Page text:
by Chi Ibe
The Vatican has written off a book on sexuality which ironically was published by a prominent American nun.
According to the Vatican, the book contradicted church teaching on issues like masturbation, homosexuality, and marriage saying that its author had a “defective understanding” of Catholic theology.
The Vatican’s orthodoxy office said of the book, “Just Love: A Framework for Christian Sexual Ethics” by Sister Margaret Farley, a member of the Sisters of Mercy religious order and emeritus professor of Christian ethics at Yale Divinity School, posed “grave harm” to the faithful.
In its statement, the Vatican singled out specific problems in Farley’s book which it said, “Affirms positions that are in direct contradiction with Catholic teaching in the field of sexual morality.”
In the book, Farley writes that masturbation doesn’t raise any moral problems and can actually help relationships rather than hinder them. The Vatican asserted that according to church teaching “masturbation is an intrinsically and gravely disordered action”. Farley also wrote that homosexual people as well as their activities should be respected. Church teaching holds that gays should be respected but that homosexual acts are “intrinsically disordered”.
On gay marriage, Farley said legal recognition of gay marriage can help transform the stigmatization of gays. Levada wrote back that approving gay marriage would not only signal approval of “deviant behaviour” but would obscure the value of traditional marriage between man and woman in society.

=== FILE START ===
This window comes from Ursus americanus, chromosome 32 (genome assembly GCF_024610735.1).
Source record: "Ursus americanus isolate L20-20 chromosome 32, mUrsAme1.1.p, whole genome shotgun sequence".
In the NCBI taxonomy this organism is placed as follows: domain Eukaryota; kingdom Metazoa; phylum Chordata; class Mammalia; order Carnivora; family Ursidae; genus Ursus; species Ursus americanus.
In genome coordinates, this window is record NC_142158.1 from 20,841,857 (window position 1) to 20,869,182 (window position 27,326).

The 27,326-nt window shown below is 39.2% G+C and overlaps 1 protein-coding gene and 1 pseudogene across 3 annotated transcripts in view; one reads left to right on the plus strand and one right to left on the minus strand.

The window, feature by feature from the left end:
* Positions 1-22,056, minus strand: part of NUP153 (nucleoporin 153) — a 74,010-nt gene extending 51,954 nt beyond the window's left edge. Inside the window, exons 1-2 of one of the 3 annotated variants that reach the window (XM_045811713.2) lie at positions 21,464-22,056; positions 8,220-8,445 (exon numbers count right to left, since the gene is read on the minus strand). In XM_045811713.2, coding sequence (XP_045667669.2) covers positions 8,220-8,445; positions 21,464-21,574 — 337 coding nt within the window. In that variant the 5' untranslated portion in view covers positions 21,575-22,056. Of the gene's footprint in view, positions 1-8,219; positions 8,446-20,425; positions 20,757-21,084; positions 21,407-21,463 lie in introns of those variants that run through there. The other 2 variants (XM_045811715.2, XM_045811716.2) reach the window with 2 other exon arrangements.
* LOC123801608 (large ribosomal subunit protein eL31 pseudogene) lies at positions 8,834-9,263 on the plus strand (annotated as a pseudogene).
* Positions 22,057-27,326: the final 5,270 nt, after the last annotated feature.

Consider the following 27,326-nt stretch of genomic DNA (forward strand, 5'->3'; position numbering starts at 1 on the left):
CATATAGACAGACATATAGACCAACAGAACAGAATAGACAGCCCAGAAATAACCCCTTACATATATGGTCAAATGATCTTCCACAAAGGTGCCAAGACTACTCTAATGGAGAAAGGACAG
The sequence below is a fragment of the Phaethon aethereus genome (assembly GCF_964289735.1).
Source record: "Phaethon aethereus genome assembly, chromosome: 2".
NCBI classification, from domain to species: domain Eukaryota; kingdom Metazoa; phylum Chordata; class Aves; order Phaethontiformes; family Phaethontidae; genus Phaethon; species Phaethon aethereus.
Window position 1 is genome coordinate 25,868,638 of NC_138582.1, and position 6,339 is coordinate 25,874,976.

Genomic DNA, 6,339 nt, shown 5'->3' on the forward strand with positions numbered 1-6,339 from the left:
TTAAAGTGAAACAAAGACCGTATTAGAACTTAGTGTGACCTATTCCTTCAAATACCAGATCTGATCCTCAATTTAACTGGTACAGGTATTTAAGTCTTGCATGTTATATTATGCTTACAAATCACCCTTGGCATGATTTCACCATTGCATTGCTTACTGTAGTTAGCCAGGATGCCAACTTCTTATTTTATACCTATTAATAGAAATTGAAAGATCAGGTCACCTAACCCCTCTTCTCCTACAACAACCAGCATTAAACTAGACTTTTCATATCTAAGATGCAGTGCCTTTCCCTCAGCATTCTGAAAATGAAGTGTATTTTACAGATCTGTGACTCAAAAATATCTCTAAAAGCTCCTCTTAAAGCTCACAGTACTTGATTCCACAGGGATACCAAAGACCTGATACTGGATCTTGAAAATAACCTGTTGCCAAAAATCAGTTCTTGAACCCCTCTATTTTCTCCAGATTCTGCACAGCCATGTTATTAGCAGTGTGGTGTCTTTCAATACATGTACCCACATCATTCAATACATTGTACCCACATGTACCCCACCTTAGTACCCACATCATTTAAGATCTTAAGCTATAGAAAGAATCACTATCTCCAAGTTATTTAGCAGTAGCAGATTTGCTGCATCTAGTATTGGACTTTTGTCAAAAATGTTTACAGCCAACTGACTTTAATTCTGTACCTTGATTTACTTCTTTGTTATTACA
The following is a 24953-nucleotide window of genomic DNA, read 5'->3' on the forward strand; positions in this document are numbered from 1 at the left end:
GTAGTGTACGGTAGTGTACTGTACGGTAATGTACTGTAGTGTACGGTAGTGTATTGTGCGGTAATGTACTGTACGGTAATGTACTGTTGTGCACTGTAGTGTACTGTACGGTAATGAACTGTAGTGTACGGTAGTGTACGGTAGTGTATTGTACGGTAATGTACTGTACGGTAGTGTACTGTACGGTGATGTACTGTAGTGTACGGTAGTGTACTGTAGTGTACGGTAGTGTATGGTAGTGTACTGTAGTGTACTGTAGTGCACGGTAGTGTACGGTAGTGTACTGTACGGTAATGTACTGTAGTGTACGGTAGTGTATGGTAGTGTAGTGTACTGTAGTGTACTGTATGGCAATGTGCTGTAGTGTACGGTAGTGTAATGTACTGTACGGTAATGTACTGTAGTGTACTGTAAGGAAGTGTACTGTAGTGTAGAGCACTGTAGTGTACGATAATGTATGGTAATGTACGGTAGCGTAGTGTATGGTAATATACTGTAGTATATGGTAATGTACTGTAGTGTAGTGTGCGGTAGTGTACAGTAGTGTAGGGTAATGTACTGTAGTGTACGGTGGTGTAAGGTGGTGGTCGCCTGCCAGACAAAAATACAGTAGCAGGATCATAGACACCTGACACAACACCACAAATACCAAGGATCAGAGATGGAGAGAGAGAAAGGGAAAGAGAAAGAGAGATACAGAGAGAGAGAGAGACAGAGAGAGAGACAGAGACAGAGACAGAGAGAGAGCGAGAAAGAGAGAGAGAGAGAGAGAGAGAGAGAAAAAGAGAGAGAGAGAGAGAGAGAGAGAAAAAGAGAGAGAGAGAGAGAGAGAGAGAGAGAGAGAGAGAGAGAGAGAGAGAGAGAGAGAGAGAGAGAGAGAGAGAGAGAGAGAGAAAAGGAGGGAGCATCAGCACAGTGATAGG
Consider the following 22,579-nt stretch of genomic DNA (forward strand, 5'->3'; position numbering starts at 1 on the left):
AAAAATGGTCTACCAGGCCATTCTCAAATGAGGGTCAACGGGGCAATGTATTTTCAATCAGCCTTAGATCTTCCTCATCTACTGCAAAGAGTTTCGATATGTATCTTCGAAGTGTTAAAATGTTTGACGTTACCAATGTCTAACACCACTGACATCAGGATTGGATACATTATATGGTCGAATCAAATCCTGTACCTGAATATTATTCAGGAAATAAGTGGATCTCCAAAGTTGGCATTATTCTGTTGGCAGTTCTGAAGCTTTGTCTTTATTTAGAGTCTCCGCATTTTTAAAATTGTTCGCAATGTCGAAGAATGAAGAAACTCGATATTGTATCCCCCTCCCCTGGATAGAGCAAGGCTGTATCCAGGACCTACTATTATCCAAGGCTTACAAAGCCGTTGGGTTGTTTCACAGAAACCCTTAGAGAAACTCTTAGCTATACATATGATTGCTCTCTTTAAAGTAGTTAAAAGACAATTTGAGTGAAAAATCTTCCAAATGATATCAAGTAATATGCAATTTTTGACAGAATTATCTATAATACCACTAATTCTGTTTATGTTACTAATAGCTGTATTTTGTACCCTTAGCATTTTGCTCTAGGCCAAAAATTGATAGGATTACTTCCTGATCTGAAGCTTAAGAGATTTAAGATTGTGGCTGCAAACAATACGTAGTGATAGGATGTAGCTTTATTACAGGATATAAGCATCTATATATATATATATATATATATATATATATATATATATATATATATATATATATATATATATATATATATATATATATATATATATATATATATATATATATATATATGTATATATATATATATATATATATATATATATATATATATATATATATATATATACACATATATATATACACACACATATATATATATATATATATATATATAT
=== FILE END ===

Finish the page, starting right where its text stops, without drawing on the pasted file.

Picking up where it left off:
In defence, Farley said she never intended the book to reflect current official Catholic teaching. Rather, she said, she wrote it to explore sexuality via various religious traditions, theological resources, and human experience.
The Farley critique comes at a time when the Vatican is cracking down on the largest umbrella group of American sisters. The Vatican last month essentially imposed martial law on the Leadership Conference of Women Religious, accusing it of undermining church teaching and imposing certain “radical feminist themes” that were incompatible with Catholicism.
The crackdown on Farley, a top American theologian, will likely fuel greater resentment of Rome among more liberal-minded American sisters.